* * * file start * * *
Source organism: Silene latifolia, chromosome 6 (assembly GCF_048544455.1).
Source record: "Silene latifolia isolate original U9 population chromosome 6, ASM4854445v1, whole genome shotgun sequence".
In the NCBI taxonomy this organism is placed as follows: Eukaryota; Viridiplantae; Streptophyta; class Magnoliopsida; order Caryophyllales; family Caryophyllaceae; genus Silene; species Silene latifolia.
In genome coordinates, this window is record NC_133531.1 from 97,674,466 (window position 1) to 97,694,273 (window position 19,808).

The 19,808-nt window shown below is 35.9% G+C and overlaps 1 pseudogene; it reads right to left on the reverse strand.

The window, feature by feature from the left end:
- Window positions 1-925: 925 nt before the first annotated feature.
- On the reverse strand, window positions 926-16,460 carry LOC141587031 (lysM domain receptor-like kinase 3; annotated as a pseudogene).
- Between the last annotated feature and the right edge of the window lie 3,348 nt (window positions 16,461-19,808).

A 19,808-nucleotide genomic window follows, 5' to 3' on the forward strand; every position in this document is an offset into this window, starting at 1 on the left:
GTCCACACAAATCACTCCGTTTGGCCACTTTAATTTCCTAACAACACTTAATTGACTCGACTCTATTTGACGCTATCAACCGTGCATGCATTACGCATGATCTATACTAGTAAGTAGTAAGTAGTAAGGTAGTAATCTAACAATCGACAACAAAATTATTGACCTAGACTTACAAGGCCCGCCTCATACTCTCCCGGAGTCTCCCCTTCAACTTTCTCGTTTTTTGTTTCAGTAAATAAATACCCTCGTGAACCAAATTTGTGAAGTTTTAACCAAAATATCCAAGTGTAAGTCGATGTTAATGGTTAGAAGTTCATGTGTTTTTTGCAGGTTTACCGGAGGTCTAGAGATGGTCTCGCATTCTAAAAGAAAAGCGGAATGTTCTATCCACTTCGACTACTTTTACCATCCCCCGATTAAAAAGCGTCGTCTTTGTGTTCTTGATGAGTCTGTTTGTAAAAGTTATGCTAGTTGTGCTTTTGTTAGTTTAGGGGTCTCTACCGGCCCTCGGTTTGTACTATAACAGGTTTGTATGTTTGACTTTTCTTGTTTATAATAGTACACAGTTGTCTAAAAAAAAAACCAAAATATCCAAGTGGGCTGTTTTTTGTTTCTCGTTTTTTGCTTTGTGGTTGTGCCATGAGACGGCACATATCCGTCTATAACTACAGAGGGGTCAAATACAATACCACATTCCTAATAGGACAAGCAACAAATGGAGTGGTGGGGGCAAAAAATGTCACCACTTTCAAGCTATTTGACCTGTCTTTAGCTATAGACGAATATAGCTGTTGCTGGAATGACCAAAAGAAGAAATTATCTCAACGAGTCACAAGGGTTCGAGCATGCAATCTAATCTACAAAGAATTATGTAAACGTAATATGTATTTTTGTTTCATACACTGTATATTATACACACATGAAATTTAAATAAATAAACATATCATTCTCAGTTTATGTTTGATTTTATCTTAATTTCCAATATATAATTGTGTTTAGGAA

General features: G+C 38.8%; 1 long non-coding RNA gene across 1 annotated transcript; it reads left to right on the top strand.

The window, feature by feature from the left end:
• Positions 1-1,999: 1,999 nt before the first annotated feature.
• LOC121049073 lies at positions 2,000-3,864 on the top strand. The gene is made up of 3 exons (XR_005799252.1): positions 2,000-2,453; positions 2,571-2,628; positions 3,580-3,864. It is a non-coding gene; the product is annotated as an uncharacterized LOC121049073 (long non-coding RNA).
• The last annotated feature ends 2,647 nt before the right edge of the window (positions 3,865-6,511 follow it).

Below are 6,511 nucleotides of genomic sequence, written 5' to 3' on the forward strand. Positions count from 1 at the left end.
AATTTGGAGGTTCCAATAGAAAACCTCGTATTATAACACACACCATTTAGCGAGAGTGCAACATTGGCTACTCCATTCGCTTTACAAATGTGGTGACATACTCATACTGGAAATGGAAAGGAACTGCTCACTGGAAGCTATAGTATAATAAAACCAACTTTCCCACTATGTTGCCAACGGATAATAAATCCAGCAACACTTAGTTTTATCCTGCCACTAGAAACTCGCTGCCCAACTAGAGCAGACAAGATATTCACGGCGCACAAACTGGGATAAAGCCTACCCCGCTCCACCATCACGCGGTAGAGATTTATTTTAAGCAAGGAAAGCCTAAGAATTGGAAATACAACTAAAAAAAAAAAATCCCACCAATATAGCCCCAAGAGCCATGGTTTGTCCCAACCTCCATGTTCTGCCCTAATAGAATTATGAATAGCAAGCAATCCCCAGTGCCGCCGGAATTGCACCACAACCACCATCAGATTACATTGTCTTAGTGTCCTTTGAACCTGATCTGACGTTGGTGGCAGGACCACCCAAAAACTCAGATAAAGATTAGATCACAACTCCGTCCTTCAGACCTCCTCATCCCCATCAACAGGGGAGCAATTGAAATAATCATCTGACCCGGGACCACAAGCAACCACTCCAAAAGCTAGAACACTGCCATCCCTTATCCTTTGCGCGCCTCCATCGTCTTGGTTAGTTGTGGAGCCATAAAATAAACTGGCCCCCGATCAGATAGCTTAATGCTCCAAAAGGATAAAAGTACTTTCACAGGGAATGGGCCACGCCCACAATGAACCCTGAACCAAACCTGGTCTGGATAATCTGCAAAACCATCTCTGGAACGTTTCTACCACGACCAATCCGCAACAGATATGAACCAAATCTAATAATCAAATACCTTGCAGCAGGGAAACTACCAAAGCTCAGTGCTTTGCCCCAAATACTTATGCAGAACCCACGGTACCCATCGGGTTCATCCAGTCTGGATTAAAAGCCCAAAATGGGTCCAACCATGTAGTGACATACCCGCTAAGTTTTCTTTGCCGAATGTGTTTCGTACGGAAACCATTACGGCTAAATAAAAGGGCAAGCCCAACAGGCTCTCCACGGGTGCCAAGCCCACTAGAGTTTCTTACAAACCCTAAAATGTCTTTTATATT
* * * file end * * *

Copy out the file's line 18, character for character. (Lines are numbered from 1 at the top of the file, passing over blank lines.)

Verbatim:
AATTTGGAGGTTCCAATAGAAAACCTCGTATTATAACACACACCATTTAGCGAGAGTGCAACATTGGCTACTCCATTCGCTTTACAAATGTGGTGACATACTCATACTGGAAATGGAAAGGAACTGCTCACTGGAAGCTATAGTATAATAAAACCAACTTTCCCACTATGTTGCCAACGGATAATAAATCCAGCAACACTTAGTTTTATCCTGCCACTAGAAACTCGCTGCCCAACTAGAGCAGACAAGATATTCACGGCGCACAAACTGGGATAAAGCCTACCCCGCTCCACCATCACGCGGTAGAGATTTATTTTAAGCAAGGAAAGCCTAAGAATTGGAAATACAACTAAAAAAAAAAAATCCCACCAATATAGCCCCAAGAGCCATGGTTTGTCCCAACCTCCATGTTCTGCCCTAATAGAATTATGAATAGCAAGCAATCCCCAGTGCCGCCGGAATTGCACCACAACCACCATCAGATTACATTGTCTTAGTGTCCTTTGAACCTGATCTGACGTTGGTGGCAGGACCACCCAAAAACTCAGATAAAGATTAGATCACAACTCCGTCCTTCAGACCTCCTCATCCCCATCAACAGGGGAGCAATTGAAATAATCATCTGACCCGGGACCACAAGCAACCACTCCAAAAGCTAGAACACTGCCATCCCTTATCCTTTGCGCGCCTCCATCGTCTTGGTTAGTTGTGGAGCCATAAAATAAACTGGCCCCCGATCAGATAGCTTAATGCTCCAAAAGGATAAAAGTACTTTCACAGGGAATGGGCCACGCCCACAATGAACCCTGAACCAAACCTGGTCTGGATAATCTGCAAAACCATCTCTGGAACGTTTCTACCACGACCAATCCGCAACAGATATGAACCAAATCTAATAATCAAATACCTTGCAGCAGGGAAACTACCAAAGCTCAGTGCTTTGCCCCAAATACTTATGCAGAACCCACGGTACCCATCGGGTTCATCCAGTCTGGATTAAAAGCCCAAAATGGGTCCAACCATGTAGTGACATACCCGCTAAGTTTTCTTTGCCGAATGTGTTTCGTACGGAAACCATTACGGCTAAATAAAAGGGCAAGCCCAACAGGCTCTCCACGGGTGCCAAGCCCACTAGAGTTTCTTACAAACCCTAAAATGTCTTTTATATT